PMS-Free Diet? What You Eat May Effect PMS (cont.)

Keep in mind, though, that very large doses of B-6 supplements can be toxic over time -- something that can't happen with food sources of B-6. The 1998 Recommended Dietary Allowance/Dietary Reference Intakes committee set the upper limit for B-6 at 100 milligrams per day for people aged 19 and older.

3 More Anti-PMS Strategies

Here are a few more diet and lifestyle tips that may help reduce PMS symptoms -- and won't hurt in any case:

  • Keep your blood sugar stable. Given all that's going on in your body during PMS prime time, keeping your blood sugar levels fairly stable should help your mood and energy situation. You can help do this by limiting caffeine, not skipping meals, and eating balanced meals most of the time. It also helps to choose nutritious carbs that contribute fiber, like whole grains, fruits and vegetables, and beans.
  • Don't eat a high-fat diet. Some suggest that a high-fat diet may have something to do with cyclic breast pain. One recent study found that women with breast soreness tended to eat more fat throughout their cycles than other women. The way I see it, this is yet another reason to avoid eating a high-fat diet.
  • Move it! It just makes sense to exercise regularly. Exercise can enhance energy and lift mood. And a recent review of the research found substantial evidence that exercise can help with PMS.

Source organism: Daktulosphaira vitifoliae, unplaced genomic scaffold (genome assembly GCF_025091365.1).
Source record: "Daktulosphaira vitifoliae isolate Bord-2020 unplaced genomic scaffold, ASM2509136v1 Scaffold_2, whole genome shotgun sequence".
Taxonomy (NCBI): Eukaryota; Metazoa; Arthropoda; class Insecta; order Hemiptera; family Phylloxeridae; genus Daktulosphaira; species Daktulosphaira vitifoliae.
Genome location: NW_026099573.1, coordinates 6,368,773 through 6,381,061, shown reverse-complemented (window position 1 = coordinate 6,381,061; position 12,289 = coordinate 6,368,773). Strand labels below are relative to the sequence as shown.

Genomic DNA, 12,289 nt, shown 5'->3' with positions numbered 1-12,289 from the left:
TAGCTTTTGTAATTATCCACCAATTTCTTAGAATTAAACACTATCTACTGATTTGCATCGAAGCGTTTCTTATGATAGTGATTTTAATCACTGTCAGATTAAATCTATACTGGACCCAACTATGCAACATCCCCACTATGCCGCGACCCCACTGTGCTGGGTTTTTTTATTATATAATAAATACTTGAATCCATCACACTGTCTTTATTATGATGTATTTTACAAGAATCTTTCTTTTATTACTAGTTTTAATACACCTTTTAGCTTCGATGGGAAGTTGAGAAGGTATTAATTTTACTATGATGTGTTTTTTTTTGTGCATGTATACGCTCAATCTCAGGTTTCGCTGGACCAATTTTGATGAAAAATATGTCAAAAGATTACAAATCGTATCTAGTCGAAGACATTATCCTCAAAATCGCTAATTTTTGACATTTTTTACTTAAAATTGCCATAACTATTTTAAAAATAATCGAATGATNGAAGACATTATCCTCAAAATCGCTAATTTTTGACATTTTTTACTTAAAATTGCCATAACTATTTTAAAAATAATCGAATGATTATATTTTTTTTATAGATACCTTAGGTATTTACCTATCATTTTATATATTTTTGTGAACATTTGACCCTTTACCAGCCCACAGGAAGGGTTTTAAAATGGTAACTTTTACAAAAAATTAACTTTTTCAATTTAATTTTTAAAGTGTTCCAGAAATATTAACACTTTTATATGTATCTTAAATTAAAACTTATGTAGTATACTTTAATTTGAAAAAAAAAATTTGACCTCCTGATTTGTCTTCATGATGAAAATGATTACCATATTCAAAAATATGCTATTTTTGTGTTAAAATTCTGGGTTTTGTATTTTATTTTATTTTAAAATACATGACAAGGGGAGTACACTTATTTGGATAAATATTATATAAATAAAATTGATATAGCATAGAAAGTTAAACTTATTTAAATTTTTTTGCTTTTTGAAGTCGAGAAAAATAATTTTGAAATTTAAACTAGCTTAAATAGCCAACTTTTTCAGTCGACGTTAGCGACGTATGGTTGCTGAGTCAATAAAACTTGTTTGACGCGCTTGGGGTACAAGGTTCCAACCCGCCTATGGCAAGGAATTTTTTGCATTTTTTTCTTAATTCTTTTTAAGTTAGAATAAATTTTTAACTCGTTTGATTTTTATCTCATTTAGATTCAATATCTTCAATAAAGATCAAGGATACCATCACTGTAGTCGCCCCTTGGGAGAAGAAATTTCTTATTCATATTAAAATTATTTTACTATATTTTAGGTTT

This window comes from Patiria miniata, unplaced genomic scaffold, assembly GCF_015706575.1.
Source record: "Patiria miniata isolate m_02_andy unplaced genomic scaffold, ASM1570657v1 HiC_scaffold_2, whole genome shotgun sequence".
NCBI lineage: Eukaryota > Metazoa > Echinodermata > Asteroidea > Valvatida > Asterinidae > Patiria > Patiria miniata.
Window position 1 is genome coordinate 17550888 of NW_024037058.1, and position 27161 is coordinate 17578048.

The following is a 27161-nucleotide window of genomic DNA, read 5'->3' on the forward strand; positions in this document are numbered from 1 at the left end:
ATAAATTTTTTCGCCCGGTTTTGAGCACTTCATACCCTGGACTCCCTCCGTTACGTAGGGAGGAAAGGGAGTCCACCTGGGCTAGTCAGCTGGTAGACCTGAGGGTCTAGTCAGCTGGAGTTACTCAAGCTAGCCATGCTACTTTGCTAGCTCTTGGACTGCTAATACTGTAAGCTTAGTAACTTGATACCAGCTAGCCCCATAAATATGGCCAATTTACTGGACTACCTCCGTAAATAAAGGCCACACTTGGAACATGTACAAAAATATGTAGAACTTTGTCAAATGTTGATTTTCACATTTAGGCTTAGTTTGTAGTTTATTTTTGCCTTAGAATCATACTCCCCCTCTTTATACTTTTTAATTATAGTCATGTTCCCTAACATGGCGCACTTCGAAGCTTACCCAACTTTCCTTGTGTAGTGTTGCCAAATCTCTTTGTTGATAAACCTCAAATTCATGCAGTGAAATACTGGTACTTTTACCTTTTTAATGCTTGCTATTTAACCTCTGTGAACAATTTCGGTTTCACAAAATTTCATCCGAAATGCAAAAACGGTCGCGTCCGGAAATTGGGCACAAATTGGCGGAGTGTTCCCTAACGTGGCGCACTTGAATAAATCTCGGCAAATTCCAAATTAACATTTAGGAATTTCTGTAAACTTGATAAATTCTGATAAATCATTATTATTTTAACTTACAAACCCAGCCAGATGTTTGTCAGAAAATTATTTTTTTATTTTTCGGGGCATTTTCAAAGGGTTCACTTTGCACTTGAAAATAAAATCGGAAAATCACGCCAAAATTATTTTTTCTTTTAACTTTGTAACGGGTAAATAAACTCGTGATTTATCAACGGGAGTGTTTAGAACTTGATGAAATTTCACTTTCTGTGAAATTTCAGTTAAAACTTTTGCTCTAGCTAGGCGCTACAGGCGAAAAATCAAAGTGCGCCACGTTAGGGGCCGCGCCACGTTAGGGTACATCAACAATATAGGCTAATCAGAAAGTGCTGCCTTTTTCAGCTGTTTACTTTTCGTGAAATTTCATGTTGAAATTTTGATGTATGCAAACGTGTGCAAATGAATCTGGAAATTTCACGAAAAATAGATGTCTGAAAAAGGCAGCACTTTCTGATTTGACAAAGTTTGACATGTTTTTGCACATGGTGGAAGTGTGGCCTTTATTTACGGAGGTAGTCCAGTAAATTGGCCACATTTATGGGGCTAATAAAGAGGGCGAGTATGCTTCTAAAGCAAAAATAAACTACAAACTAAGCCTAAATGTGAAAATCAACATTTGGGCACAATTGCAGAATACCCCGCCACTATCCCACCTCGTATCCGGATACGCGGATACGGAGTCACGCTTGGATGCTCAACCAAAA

What about Herbal Therapies?

Of the various herbal supplements touted as possible PMS remedies, chasteberry (a dried extract of the fruit of the chasteberry tree) is the one researchers tend to give the most credence.

There's some evidence chasteberry may improve PMS symptoms, but more study is needed, according to a review of the research published in the American Journal of Obstetrics & Gynecology in 2003.

(Be sure to see your doctor before taking any herbal supplement, especially if you're taking prescription medications.)

Published April 14, 2005.

SOURCES: American Journal of Obstetrics and Gynecology, July 1997; August 1998; May 2003. Journal of the American Dietetic Association, June 2004. Obstetrics & Gynecology, 4th edition, 2002. The New England Journal of Medicine, 2003; vol 348: pp 433-437. American Journal of Clinical Nutrition, March 2000. American Journal Obstetrics and Gynecology, 1998; vol 179: pp 444-452. European Journal of Obstetrics and Gynecological Reproductive Biology; vol 116: pp 201-206. Nutrients in Food, Elizabeth Hands, Lippincott Williams & Wilkins, 2000.

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